February 2017 review – a look at my finances for the month

Winter landscape for February 2017 review - a look at my finances for the monthSadly the post title is correct. Time’s passed and although I should have posted March’s updates by now, I’m still in February. But I’m slowly starting to catch / wake up so here’s my February 2017 monthly summary following on from my February income fund update. It’s almost like a balance sheet statement, but different!

My Score for February

Living Expenses Budget $3,970 😐
Security Ratio 17.6% 😐
Expenses 53.2% 😐
Savings 18.6% 🙂
Investments 28.2% 🙂
Wet Worth $219,955 😎
Work Freedom Day 31-Oct-17 🙂
Cash Reserves 3.5 months
Emergency Fund 11.7 months 😎

Living Expenses Budget

This is my monthly budget for living expenses and it includes both essential (e.g. groceries, mortgage, insurance), and non-essential (e.g. music, travel) purchases. $3,970 is the amount from my Budget 17.0.

The amount is more of a spending goal than a strict budget as I over/underspend each month. The budget is calculated from an estimated yearly spend divided by 12, so it’s normal for some months to be over or under the target amount.

Security Ratio

This is the percentage of my monthly living expenses budget that my Income Fund pays for. This metric is no longer tied to the actual dividend income per month. Instead I’m automatically withdrawing a flat monthly amount of cash from my Income Fund that’s fueled by dividend payments. The current amount is $700 a month which is 17.6% of my current $3,900 monthly budget.

I’ll change this amount once or twice a year as dividend income increases. $700 a month is $8,400 a year which is about 84% of the total dividends I’m expecting.

Living Expenses %

The percentage of net income that’s spent on living expenses. Lower numbers are better here.

This month’s 53.2% is a bit better than last month’s 54%, resulting from higher investment income this month. I save or invest any income that I don’t spend on Living Expenses so my effective “Savings Rate” this month was 46.8%.

Like the Security Ratio, any change in this number is caused by a change in either income or budget. However this metric takes total income into account including actual investment income.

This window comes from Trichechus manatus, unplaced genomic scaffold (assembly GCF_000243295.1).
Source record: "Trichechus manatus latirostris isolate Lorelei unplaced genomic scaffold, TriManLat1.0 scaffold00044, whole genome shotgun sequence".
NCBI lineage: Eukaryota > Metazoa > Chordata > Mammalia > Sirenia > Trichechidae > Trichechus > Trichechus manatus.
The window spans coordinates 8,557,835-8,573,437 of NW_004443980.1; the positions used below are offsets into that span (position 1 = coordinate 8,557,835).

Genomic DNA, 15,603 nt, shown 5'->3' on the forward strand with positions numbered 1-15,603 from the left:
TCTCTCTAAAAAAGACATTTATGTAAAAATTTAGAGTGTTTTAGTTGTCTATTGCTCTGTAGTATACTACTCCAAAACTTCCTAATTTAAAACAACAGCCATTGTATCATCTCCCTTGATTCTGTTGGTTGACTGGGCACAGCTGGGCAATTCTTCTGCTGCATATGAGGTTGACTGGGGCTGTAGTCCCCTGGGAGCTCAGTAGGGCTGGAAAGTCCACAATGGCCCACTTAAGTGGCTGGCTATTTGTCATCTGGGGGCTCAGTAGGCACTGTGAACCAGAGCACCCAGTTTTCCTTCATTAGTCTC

The average percentage value should decrease over time because salary and investment income should increase faster than living expenses as I try to limit lifestyle creep and personal inflation.

The Living Expenses % metric and the Work Freedom Day metric (see below) are both good incentives to avoid increasing the budget since both numbers are impacted by a higher budget.

Living Expense History

Last February I spent 55.0% of my income on expenses, so I’ve improved 1.8% points compared to last year. Although last year’s budget was $70 less at $3,900, this year’s result is helped by a higher paycheck and income. In other words, my budget increased at a lower rate (1.8%) than my salary + investment income.

The chart above shows the trend in my Living Expenses % since the start of 2014. For the first part of 2014 I was paying two mortgages. In June 2014, I introduced Budget 1.0 after selling my first house and I made some minor tweaks in Budget 2.0 from October onwards. In January 2015 I started Budget 3.0 which I updated to Budget 3.5 in July.

Budget 4.0 started in 2016 with an increase to the monthly amount which I held constant in the mid-year review of Budget 4.5.

This year I’ve adopted Budget 17.0 which increased monthly spending to $3,970.

Savings %

The percentage of net income spent on Savings (excluding Investments). Savings represents cash plus a long-term holding in Vanguard’s Wellington fund (VWELX).

As part of my revised budget and savings plans, I’m putting aside $1,310 every month for mid and long term goals (any large expense or purchase due a year or more in the future). The savings percentage was 18.6% of my month’s income compared to 16.9% last year.

Last month’s saving rate was 19.8%; the percentage decreased this month because I saved additional money last month.

Investment %

The percentage of net income that I invest.

All spare money left over after savings and living expenses are paid goes into my Income Fund. This month it was 28.2% of my income.

I’ve written about my February portfolio income and gains in a separate post, so I won’t repeat all of that here again.

Wet Worth $

My liquid assets minus all debt (excluding retirement and non-liquid assets).

My Wet Worth increased $33,134 in February from $186,821 to $219,955. This is another all-time high. There’s a more detailed breakdown of this amount further below.

Work Freedom Day

The day in the year that my dividend income could pay for the rest of the year’s expenses.

My current estimate of my Work Freedom Day is 31 October 2017 for this year. It’s nice to think that I only need to work 10 months of the year before investment income takes over.

Note that based on my $3,970 budget, one Work Freedom Day requires about $132 of dividend income which in turn requires about $4,400 of capital. Financial Independence then requires about $1,584,000 at a 3% yield.

Cash Reserves